"I signed up for a class I didn't
necessarily want but took anyway since it was only an hour. It looked
interesting, but I didn't appreciate the hazards until I told my mother
I was taking Prosody and she replied, 'Why are you taking a class
in chastity?' "
Don't be alarmed
by new alarms
by Carbon Di Oxide
Public Safety has become seriously upset
due to student, staff, and faculty responses to fire drills. At the
last fire drill, it took nearly thirty minutes to clear out Buttrick.
Growled an irate Curtis Parrott, "With response times like that, might
as well not leave the damned building!" Several other officers agreed.
Because of the danger involved by slow response to a fire alarm, Public
Safety had an emergency meeting Saturday and presented President Bullock
with a proposal to speed up building evacuations during a fire drill.
It was immediately approved.
The proposal allows for the fire alarm
to be changed. As of Wednesday, fire alarms in every building will no
longer buzz obnoxiously but will instead blare Barney's "I Love
You" song at maximum volume. The change has already been tested in the
first-year dorms with amazing results. Winship cleared out in less than
thirty seconds. Unfortunately, several students were injured when in
crazed desperation they threw themselves from third floor windows. They
have been reported to be in stable condition at Dekalb Medical Center,
though two students were not admitted due to lack of insurance.
As an added bonus to the new fire alarm
system, Public Safety broke the record for checking a dorm. They checked
all of Winship in under a minute. Overall, Public Safety is excited
about the results and is definitely looking forward to testing it in
by Strob E. Lite
Several weeks ago, Physical Plant unveiled
a plan to replace the time-honored yell of "Man on the hall" with a
flashing light not very dissimilar from a strobe light. Many boarding
students, however, have complained, citing everything from the possibility
of the lights triggering seizures to an inability to see them. Physical
Plant has heard these complaints and taken steps to remedy the situation.
In addition to the light, Physical Plant
workers are now required to play cheesy disco music. Hopefully the music
will remedy the problem of students not seeing the light at all. The
senior staff of Physical Plant reports that all employees will now have
to attend a mandatory Disco Dancing At Its Best seminar. Also,
all employees are required to pick up the cassette Travolta's Best
at Sharonne Hardeman's desk. The familiar walkie-talkies will be replaced
by models which come with a tape player and speaker. Employees are reminded
to pick up their new bellbottom uniforms at Sharonne's desk. (These
are, of course, available in polyester.)
Several employees have expressed extreme
dissappointment with the changes. According to one employee, Un M. Ployed,
"And I thought the strobe lights were ridiculous. Now we have to imitate
some guy name Travolta." Students have also voiced concern with the
new procedure as well. No A. Pinion, a sophomore, says "Personally,
I prefer eighties music to whatever that Travolta guy is dancing to.
And what about the light? I still can't see the light!"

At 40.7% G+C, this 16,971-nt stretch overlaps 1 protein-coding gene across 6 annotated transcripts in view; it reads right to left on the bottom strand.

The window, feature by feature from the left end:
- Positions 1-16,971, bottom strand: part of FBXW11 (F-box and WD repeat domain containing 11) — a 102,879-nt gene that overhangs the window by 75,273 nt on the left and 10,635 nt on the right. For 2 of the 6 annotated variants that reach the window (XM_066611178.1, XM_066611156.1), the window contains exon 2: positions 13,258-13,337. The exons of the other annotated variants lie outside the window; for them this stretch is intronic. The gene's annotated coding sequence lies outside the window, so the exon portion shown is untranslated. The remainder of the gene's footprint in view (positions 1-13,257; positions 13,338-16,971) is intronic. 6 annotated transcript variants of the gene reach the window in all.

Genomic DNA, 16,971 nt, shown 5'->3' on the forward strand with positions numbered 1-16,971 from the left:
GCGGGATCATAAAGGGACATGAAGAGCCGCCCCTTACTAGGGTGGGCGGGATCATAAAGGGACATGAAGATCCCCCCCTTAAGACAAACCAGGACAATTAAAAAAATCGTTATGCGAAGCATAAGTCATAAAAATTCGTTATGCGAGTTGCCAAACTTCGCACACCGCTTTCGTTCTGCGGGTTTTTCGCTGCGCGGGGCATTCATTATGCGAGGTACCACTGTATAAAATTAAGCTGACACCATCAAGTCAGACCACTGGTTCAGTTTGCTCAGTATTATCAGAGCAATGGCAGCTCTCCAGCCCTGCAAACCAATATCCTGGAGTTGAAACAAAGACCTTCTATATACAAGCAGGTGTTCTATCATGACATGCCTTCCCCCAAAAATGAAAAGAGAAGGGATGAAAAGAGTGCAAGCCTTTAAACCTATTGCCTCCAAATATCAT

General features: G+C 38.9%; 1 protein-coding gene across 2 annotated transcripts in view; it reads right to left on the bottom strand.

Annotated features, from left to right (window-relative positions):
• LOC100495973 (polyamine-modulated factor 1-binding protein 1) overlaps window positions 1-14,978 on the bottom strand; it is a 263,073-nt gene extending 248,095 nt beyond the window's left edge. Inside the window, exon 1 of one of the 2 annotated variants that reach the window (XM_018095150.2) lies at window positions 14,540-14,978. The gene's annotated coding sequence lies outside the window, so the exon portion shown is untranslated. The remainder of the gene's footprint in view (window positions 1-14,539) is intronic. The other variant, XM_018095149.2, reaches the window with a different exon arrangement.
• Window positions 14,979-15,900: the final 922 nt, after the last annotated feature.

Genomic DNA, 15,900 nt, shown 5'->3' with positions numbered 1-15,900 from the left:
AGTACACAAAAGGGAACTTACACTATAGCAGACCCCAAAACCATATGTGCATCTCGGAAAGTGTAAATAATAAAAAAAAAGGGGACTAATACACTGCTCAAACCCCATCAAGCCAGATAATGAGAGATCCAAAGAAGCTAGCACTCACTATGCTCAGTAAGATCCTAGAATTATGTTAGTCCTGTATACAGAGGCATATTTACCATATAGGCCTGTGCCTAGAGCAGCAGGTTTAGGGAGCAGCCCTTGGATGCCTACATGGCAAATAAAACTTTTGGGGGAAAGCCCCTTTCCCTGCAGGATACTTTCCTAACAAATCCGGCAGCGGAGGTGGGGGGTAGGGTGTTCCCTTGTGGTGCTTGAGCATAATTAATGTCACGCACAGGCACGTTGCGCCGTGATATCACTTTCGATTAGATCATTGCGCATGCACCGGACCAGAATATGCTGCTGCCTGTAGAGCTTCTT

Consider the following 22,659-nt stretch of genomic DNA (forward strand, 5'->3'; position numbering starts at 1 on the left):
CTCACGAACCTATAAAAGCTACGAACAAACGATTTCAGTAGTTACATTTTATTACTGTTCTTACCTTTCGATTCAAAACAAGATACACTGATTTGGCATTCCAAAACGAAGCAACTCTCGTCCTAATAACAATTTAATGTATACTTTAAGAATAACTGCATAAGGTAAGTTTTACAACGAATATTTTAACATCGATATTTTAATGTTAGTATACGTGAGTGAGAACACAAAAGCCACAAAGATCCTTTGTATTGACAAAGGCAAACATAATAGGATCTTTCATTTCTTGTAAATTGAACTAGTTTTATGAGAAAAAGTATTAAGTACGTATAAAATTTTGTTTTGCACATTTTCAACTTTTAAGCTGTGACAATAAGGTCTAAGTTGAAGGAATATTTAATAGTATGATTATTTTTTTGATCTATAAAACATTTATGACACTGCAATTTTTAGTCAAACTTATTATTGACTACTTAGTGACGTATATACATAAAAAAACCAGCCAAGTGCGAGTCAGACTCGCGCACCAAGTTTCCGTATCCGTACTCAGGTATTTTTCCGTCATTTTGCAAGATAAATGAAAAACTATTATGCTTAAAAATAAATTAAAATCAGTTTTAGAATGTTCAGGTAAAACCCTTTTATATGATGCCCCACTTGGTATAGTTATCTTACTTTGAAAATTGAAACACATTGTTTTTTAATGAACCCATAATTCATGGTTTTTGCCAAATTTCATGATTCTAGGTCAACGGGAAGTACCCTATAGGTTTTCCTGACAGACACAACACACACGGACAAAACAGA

The senior staff has been unavailable
for further comment.
by Nada Worrie
The destination for the Global Awareness
program for the 1997-1998 school year has been changed. Instead of visiting
the peaceful country of Japan, students will be given the opportunity
to witness civil unrest firsthand in the eastern European country of
Albania. (For those who have never heard of it, it is located next to
Due to added insurance costs, which
the college is unwilling to subsidize, the trip will cost $3000, slightly
higher than average for a Global Awareness trip. Bullet-proof vests
will be available for an additional fee of $200. "This is a unique opportunity
for our students," said Ruth Bettandorff, Associate Dean of the College,
in charge of study abroad programs. "It isn't every day that you can
observe a government melting down like this. We are also excited about
students getting a chance to practice the life-saving skills that they
have learned in Public Safety's seminars and in the P.E. Department's
self-defense class. In addition, the violence in this country will provide
excellent examples of all kinds of injuries for those who took 'Responding
to Emergencies' to tend."
Bettandorff regrets that she will be
unable to accompany students, as she has scheduled a root canal for
December 28, the trip's departure date. Requirements for entering the
program will be strenuous. Students with previous firearms or knife
experience will have an edge. Public Safety will offer special seminars
in dodging bullets. If you sign up for these classes, please be careful,
as they plan on using live ammunition. In addition, participants must
take classes in water purification, Morse code, and basic survival skills.
"We don't feel that students will be in any danger," added Bettandorff.
"By the time they reach Albania they will have acquired the skills necessary
to survive in an area of civil unrest. These are skills that will help
them in day-to-day life, especially if they decide to live in a major
city such as L.A. after graduation."
Applications will be available on May
14 and students are urged to hurry, as this is expected to be a popular
program. So far, students have shown an overwhelming response. Several
have made plans to camp out in Buttrick overnight to make sure they
are one of the lucky few allowed to participate in this educational
adventure. There are only 15 spaces available. Albania is a small country,
and if the group were any larger, it might be mistaken for an invading
army. If you have any questions, you may contact the Office of the Dean
of the College for further information.